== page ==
foto: Bruno Espadana

21 abril 2008

#  Não me lembra nada nem ninguém (8)

A great power sets its sights on a smaller, strange, and faraway land—an easy target, or so it would seem. Led first by a father and then, a decade later, by his son, this great power invades the lesser country twice. The father, so people say, is a bland and bureaucratic man, far more temperate than the son; and, indeed, it is the second invasion that will seize the imagination of history for many years to come. For although it is far larger and more aggressive than the first, it leads to unexpected disaster. Many commentators ascribe this disaster to the flawed decisions of the son: a man whose bluster competes with, or perhaps covers for, a certain hollowness at the center; a leader who is at once hobbled by personal demons (among which, it seems, is an Oedipal conflict) and given to grandiose gestures, who at best seems incapable of comprehending, and at worst is simply incurious about, how different or foreign his enemy really is. Although he himself is unscathed by the disaster he has wreaked, the fortunes and the reputation of the country he rules are seriously damaged. A great power has stumbled badly, against all expectations.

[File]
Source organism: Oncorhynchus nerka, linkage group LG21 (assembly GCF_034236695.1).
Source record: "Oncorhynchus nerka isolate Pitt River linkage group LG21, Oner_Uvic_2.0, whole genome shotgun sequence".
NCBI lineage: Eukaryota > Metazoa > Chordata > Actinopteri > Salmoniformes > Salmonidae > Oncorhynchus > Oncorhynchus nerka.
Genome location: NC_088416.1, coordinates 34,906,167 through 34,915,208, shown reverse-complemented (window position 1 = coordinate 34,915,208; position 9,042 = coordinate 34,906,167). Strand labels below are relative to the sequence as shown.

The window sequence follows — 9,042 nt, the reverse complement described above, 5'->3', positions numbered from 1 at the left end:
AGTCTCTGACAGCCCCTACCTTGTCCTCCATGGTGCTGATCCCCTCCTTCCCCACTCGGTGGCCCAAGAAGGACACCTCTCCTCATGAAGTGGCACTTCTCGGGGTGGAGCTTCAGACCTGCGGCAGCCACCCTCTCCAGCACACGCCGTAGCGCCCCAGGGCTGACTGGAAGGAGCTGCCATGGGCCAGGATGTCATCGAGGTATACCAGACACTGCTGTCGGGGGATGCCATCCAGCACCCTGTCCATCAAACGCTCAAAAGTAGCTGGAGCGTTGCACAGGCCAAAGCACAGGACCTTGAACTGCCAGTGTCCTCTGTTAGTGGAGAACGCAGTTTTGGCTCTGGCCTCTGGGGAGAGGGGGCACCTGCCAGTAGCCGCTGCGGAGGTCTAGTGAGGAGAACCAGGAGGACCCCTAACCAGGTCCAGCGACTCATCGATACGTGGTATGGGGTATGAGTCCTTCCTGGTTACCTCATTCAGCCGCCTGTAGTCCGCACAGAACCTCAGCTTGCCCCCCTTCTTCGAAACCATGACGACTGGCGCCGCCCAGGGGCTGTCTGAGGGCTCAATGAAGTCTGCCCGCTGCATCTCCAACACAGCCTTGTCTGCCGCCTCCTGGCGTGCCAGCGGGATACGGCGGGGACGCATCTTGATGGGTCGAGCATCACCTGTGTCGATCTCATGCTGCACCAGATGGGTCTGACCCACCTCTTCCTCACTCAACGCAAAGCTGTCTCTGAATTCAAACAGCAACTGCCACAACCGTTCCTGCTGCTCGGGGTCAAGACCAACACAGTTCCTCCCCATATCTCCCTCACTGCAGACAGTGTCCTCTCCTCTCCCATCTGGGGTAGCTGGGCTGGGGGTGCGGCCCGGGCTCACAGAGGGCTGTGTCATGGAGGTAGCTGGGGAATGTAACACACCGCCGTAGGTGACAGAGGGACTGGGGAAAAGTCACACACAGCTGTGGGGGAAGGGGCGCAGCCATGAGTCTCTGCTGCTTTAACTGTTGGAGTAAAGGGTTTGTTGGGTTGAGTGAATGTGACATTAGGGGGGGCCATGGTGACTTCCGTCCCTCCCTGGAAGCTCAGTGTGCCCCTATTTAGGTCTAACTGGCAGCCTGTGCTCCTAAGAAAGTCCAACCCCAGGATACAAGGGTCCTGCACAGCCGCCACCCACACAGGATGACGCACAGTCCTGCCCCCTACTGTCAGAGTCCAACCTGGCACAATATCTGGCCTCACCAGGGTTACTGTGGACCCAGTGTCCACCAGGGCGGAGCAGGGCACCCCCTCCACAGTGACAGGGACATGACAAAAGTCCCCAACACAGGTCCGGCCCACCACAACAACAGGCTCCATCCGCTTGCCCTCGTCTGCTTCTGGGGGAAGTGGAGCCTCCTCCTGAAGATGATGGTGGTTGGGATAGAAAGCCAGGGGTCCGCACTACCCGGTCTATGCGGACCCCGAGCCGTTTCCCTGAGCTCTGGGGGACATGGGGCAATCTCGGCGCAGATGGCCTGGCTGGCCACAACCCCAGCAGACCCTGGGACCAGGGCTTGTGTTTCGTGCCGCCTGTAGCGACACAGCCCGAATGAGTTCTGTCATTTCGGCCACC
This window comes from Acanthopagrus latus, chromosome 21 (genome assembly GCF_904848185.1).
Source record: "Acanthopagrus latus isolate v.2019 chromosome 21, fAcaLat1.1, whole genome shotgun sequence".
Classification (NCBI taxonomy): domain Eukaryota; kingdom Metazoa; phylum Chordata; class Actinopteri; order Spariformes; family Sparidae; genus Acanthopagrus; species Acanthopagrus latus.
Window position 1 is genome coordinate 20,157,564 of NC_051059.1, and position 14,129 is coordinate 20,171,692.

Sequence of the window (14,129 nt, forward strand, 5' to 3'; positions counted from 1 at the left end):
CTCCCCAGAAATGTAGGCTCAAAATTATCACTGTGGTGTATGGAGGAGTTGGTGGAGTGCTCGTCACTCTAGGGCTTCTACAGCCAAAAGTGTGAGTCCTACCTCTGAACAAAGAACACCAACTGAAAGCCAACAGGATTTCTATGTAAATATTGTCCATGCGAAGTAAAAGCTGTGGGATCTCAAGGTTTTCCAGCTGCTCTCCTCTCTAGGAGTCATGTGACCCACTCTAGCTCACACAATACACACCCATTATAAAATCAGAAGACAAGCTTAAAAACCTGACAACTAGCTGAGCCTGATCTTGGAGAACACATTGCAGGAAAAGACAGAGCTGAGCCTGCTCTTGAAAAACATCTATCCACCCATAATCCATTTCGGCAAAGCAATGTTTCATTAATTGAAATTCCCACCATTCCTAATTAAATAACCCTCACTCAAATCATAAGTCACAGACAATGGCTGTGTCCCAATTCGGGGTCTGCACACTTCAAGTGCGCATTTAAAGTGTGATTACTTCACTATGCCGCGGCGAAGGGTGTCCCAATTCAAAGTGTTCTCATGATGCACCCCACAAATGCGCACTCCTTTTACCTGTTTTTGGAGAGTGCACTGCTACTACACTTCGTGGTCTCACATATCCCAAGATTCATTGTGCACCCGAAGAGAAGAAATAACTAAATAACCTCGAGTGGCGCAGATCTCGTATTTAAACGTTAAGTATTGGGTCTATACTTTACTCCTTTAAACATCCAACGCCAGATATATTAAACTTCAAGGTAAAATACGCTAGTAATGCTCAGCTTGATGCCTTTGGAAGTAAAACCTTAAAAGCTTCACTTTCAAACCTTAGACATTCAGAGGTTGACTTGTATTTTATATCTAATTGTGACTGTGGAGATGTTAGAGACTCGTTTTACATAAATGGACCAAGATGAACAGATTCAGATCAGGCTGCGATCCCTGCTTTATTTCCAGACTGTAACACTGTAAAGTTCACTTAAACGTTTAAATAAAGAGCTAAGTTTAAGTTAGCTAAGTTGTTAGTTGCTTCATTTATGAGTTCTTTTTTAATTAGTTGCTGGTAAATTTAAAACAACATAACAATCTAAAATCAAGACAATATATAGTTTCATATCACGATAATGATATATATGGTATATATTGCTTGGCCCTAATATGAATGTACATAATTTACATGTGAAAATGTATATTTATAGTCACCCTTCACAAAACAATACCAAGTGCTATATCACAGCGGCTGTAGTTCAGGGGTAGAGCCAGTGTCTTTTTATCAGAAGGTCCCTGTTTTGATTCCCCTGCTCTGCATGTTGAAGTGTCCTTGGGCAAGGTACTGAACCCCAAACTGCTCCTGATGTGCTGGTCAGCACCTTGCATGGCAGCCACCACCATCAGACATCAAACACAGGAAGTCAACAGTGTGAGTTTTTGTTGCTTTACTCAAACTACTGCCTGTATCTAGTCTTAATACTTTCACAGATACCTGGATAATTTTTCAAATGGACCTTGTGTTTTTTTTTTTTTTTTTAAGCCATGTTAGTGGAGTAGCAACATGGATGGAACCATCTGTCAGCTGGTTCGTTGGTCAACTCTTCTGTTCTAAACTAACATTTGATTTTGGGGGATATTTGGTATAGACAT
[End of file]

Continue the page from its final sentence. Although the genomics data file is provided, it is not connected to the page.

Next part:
(Daniel Mendelsohn, no último número da New Yorker, sobre as Histórias de Heródoto, que narram a guerra dos Gregos contra os Persas em 490 e 480–479 a.C.)

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